Separate names with a comma.
Discussion in 'Photography Forum' started by Airdale, Feb 28, 2015.
That is one heck of a mix of divers Steve!
Yea how bout it. The ringer I can kinda see but goldeneye mixing it up on the water let alone in flight, that's just crazy.
Hmmm....may hold off awhile then. When you spend $1000 you expect to get a good return on your purchase. Not sure if I wanna spend close to $2k on an aftermarket lens. Maybe wait a couple years and see if a good used copy comes along much cheaper.
When you spend $1000 on Nikon or Canon glass, you know you are paying for quality. To spend that much on an aftermarket that "may" or "may not" live up to expectation is questionable.
Steve you take nice photos. Do you have a website?
Thanks Dave !!
Yeah "Airdale" Its a piece of junlk!!!!! You don't want that "aftermarket" Sigma.. Absolute Junk I say!!!!!!!!
What is your point? Where did I say "junk" and what is with my screen name in quotations?
For many of those on the forum, photography is a hobby, myself included. I make some money with photography but not wildlife photography, that's just a hobby.
What many people may not realize is that after market lenses, like Sigma and Tamron, do not hold their value nearly as well as OEM glass. A hobbyist will not get a financial return on their investment, they can only hope to get a portion of their money back if they decide to sell down the road. So to someone looking to get good quality images for their own enjoyment, $2,000 is a lot of coin. So I ask, what do you get with that purchase? An after market lens that may only work well stopped down to f/8 in good light? A lens that may not have the build quality of OEM glass? AF issues? Lack of sharpness? Just read reviews across the forums. Decent glass for the money, sure. But what exactly do we (the hobbyist) get for $2,000? So a couple years later you go to sell it and your lucky to get $700 on a good day?
I occasionally have a client ask about which camera or lens etc. I like to tell the story of when I was shooting Canon I not only made some money with my 400/5.6L but when I sold it to switch back to Nikon, I got 80% of my money back. Good luck getting that back on a a Sigma or Tamron, unless it's flying off the shelf like hot cakes. Can't get the reach you need? Then get closer. As a hobbyist you have to consider what you get for the money. For a pro, if you can make money from your $2000 purchase that's great. I want performance and resale value.
Not to say I wouldn't buy one of these lenses for my hobby, but it wouldn't be a fire from the hip decision just to get a little extra reach if it's useless for when most wildlife are most active (ie. Low light).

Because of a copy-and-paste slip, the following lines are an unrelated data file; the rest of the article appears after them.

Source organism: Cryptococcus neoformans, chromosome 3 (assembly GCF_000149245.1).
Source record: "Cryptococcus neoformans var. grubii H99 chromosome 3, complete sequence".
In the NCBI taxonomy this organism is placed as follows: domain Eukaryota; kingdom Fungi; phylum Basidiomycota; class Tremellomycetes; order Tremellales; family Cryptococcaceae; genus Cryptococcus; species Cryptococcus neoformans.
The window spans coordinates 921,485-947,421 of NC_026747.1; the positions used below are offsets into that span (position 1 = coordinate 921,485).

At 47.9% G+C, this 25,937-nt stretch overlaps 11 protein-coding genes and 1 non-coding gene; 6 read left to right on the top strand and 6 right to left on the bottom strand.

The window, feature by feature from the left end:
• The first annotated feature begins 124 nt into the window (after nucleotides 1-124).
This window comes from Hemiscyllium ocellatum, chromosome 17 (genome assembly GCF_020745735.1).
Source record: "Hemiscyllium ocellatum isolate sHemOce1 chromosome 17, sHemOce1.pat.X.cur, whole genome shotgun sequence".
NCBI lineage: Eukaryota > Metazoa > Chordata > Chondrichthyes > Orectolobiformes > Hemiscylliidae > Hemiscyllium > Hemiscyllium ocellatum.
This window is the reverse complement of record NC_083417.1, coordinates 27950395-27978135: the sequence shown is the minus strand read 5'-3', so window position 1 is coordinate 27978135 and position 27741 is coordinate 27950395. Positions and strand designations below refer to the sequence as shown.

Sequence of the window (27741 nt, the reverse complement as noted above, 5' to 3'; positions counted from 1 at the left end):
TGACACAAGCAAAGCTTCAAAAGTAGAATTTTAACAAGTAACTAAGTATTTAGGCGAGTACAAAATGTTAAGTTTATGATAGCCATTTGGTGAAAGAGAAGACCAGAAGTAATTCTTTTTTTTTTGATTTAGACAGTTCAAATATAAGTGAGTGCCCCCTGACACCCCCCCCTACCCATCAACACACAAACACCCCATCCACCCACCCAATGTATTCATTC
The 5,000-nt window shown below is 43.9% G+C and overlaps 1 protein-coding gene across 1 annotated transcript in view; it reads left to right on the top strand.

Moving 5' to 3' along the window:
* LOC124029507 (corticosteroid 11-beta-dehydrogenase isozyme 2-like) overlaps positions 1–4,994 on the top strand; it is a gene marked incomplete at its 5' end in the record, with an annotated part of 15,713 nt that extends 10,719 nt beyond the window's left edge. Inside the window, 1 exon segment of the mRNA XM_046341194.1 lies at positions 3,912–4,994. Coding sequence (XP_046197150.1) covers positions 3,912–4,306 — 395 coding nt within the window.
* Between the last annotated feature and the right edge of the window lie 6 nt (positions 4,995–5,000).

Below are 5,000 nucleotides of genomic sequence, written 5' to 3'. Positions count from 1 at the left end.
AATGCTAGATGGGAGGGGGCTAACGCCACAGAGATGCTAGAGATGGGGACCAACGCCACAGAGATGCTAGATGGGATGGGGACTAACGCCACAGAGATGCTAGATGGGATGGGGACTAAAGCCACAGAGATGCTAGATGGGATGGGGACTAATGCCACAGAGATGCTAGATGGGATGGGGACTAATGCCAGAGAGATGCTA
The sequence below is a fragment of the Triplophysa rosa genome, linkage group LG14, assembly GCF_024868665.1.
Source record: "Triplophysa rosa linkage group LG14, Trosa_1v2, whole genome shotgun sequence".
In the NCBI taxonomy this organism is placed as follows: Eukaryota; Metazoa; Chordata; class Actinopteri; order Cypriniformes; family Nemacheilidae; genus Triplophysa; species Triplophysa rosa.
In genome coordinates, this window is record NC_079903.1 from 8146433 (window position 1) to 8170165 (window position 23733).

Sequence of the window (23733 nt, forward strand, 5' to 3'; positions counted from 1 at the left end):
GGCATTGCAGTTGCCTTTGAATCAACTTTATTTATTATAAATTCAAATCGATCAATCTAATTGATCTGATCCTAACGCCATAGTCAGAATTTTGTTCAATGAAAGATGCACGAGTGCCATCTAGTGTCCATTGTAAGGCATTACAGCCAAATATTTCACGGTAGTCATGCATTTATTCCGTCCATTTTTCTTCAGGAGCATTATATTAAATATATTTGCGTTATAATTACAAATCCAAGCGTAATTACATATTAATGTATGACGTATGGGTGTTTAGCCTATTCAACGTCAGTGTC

I have NO Interest Whatsoever in making MONEY from this . I did a long time ago and personally got tired of the "Rat Race". I'm not in it for the money but just my SANITY!!! With all of the crap going on in this world, taking pictures of nature is a breath of fresh air!!!!
I never was a PRO Nature Photographer nor ever will be for that matter. I was a PRO commercial photographer who specialized in Petroleum and Industrial as well as Aerial! SO this stuff is as new to me as it is to you!!!
I also spent 17 years with National Geographic Magazine in Digital Imaging, Photo Editing and Layout and Design but not as a photographer....
SO Easy Jersey!! I was only kidding!!! but easy with the word "Aftermarket". I wouldn't call a company with as many lenses and camera's "aftermarket", especially now with their new lines and the demand for them...
Not everyone out there can afford the prices of those big white primes although I'd love to have one!! But using that term, you are literally insulting and belittling us that cannot afford these expensive lenses. We do the best we can with what we have!
Both Nikon and Canon are under assault from what you may call aftermarket companies.. There is a waiting list for this new Sigma, especially for Canon.
Tamron is doing well with their product line as well as their quality has like Sigma increased ten-fold!
You cannot compare a Canon or Nikon 600mm prime to these lenses, they are not even in the same ballpark.
I am talking about the proven performance and reliability of the Canon 400/5.6 and the 100-400 and for now, the Nikon 300/4. Yes, they are shorter focal lengths, but see I like to make up for that in technique, in approach. You can't argue that 3/4 frame shot between the 400/5.6 and either the Sigma or Tamron are comparable. The Canon prime will blow those two away everytime, and you buy a brand new one well under $2k. Its 200mm shorter, oh well, get your butt closer.
The idea is you're paying $2k for the 600mm reach, but how useful is that 600 if you have to stop down to f8 for the sharpest quality? 400/5.6 with a 1.4TC and getting a bit closer yields a better result...and for less money and higher "resale" value of your equipment.
My whole point of starting this thread was to get some more opinions on how these lenses are performing. I've read a lot of good reviews and I've read some so-so reviews. Because I shoot a Nikon, my only affordable option is the 300/4. Which I am about to buy. But I wanted to get more info on these lenses first.